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Eckhart Tolle, Nate Miller and the Now of Flowers

28 Sep

We receive the gifts we are ready to accept. In the past six months, two powerful entities have made their presence known in my life at the precise time when I could open to the lessons that each of them have to teach. If I could recommend only one writer and know you would read his books, that author would be Eckhart Tolle. And if I could share the work of one artist and know it would be seen, it would be the nature photography of Nate Miller.

Tolle’s seminal book The Power of Now expresses verbally the intuitions I have had from a very young age about life, death, body, spirit, joy, suffering, language, time, “God” and the nature of humanity in the greater universe. A new peace has descended upon me since reading it, not because the book taught me something altogether new, but because it articulates what I’ve somehow known all along but didn’t have the language – or the presence – to say.

I met Nate Miller six months ago today. He has become my closest friend and confidant, and possesses all the characteristics I have long sought in a partner, exemplified best in his simple statement, “If it’s important to you, then it’s important to me.” When I began to see his nature photography, and in particular his work featuring close-ups of flowers, it was as if The Power of Now had been made manifest for me in visual form.

Another of Tolle’s books, A New Earth, begins with an essay on the relationship between the flower and our awareness. “As the consciousness of human beings developed, flowers were most likely the first thing they came to value that had no utilitarian purpose for them, that is to say, was not linked in some way to survival. Jesus tells us to contemplate the flowers and learn from them how to live. The Buddha is said to have given a ‘silent sermon’ once during which he held up a flower and gazed at it. After a while, one of those present, a monk called Mahakasyapa, began to smile. He is said to have been the only one who had understood the sermon. According to legend, that smile (that is to say, realization) was handed down by 28 successive masters and much later became the origin of Zen.”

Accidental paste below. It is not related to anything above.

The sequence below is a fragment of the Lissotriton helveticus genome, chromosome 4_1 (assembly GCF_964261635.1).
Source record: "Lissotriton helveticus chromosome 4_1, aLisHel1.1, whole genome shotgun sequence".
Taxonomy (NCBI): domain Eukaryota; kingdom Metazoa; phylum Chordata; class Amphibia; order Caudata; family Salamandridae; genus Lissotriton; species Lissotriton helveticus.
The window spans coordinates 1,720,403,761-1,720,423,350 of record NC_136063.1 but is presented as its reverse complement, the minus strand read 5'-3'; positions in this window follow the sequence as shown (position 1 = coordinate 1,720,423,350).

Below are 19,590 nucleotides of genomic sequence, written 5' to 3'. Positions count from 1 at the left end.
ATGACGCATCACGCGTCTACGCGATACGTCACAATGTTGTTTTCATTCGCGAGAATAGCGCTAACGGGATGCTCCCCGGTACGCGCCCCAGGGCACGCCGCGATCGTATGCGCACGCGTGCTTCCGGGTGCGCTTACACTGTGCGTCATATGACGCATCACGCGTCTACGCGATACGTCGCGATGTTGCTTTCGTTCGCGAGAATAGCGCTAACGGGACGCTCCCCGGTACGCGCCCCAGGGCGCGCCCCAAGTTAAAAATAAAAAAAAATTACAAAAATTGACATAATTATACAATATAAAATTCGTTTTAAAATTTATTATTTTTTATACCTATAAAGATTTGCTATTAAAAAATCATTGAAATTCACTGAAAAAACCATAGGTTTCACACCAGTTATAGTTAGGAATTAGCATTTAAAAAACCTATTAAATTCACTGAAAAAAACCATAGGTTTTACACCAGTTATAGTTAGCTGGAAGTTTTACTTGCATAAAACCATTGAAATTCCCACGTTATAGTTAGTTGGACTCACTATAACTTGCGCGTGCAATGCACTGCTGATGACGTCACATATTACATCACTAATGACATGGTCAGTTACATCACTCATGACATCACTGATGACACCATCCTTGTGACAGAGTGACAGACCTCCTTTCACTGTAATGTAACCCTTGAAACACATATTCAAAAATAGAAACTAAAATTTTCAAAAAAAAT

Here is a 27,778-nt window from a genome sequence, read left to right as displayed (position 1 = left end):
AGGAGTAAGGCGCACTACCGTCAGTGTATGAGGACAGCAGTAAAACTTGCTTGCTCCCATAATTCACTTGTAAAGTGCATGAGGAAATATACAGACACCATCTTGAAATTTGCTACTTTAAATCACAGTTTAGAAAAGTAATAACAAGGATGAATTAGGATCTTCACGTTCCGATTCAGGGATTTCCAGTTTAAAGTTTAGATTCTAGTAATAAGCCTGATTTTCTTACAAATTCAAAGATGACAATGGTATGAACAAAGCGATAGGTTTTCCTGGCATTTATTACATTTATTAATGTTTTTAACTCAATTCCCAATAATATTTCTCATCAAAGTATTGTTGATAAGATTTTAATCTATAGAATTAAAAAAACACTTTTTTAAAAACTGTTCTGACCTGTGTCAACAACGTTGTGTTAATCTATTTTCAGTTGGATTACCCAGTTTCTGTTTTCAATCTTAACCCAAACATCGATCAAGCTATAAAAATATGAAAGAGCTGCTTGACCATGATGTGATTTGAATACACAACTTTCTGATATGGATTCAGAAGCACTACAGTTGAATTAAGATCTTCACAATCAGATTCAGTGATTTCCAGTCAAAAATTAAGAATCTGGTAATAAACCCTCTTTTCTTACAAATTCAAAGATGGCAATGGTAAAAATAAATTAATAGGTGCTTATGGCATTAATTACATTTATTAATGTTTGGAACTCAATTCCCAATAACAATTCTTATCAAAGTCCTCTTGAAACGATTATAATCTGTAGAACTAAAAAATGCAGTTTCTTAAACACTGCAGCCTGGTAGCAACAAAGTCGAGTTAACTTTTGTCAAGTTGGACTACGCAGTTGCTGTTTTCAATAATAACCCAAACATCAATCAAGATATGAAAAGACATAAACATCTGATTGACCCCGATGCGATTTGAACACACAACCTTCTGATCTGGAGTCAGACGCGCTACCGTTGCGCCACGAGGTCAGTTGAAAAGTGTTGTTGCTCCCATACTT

Nate Miller is a modern day Mahakasyapa. And like the legendary “sermon” to which Tolle refers, Nate is a man of few words. Nevertheless, he did answer me when I asked him what he is thinking when he guides his lens to boldly peer right into the heart of a poppy, hibiscus, lily, zinnia or morning glory: Nothing.

“When I’m photographing, I’m in the moment. I’m not thinking about anything,” he says. “I want to capture just that moment, something that’s even beyond what I’m looking at. Because the moment is beyond everything and also contains everything, it can allow each of us to see things in an extraordinary way.”

That extraordinary way of seeing is described by Tolle in A New Earth thus: “Once there is a certain degree of Presence, of still and alert attention in human beings’ perceptions, they can sense the divine life essence, the one indwelling consciousness or spirit in every creature, every life-form, recognize it as one with their own essence, and so love it as themselves.”

Just as Tolle extols the flower as “an expression in form of that which is most high, most sacred, and ultimately formless within ourselves,” Nate insists his images are merely “vehicles for the presence of the Now.” He views his photos not as art, but as a form of “visual meditation to transport you into the present moment” and hopes that “maybe that shift into a deeper appreciation of the Now through nature will inspire people to see other things in life from a deeper place.”

In The Power of Now, Tolle reminds us that, “In the Now, in the absence of time, all our problems dissolve. Suffering needs time. It cannot survive in the Now.” When I am focusing on the past or the future too strongly, Nate brings me back into the present, through his way of communicating and through his photography.